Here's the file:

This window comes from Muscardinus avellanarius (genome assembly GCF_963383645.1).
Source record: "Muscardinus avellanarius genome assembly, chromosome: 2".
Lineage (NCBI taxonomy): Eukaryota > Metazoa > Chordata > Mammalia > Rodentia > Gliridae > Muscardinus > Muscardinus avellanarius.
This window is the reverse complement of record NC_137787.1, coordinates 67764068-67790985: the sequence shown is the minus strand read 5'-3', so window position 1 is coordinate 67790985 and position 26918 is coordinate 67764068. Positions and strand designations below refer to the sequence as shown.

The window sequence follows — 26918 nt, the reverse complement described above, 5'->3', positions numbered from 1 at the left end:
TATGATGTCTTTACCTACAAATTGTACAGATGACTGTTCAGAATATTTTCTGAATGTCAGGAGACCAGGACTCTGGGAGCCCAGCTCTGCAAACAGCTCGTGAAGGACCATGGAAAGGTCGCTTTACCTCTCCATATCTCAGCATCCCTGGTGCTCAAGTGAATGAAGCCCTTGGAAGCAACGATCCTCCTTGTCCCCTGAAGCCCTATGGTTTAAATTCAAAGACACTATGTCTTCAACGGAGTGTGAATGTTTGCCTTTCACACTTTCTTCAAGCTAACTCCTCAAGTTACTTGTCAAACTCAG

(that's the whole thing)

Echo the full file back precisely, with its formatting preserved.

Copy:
This window comes from Muscardinus avellanarius (genome assembly GCF_963383645.1).
Source record: "Muscardinus avellanarius genome assembly, chromosome: 2".
Lineage (NCBI taxonomy): Eukaryota > Metazoa > Chordata > Mammalia > Rodentia > Gliridae > Muscardinus > Muscardinus avellanarius.
This window is the reverse complement of record NC_137787.1, coordinates 67764068-67790985: the sequence shown is the minus strand read 5'-3', so window position 1 is coordinate 67790985 and position 26918 is coordinate 67764068. Positions and strand designations below refer to the sequence as shown.

The window sequence follows — 26918 nt, the reverse complement described above, 5'->3', positions numbered from 1 at the left end:
TATGATGTCTTTACCTACAAATTGTACAGATGACTGTTCAGAATATTTTCTGAATGTCAGGAGACCAGGACTCTGGGAGCCCAGCTCTGCAAACAGCTCGTGAAGGACCATGGAAAGGTCGCTTTACCTCTCCATATCTCAGCATCCCTGGTGCTCAAGTGAATGAAGCCCTTGGAAGCAACGATCCTCCTTGTCCCCTGAAGCCCTATGGTTTAAATTCAAAGACACTATGTCTTCAACGGAGTGTGAATGTTTGCCTTTCACACTTTCTTCAAGCTAACTCCTCAAGTTACTTGTCAAACTCAG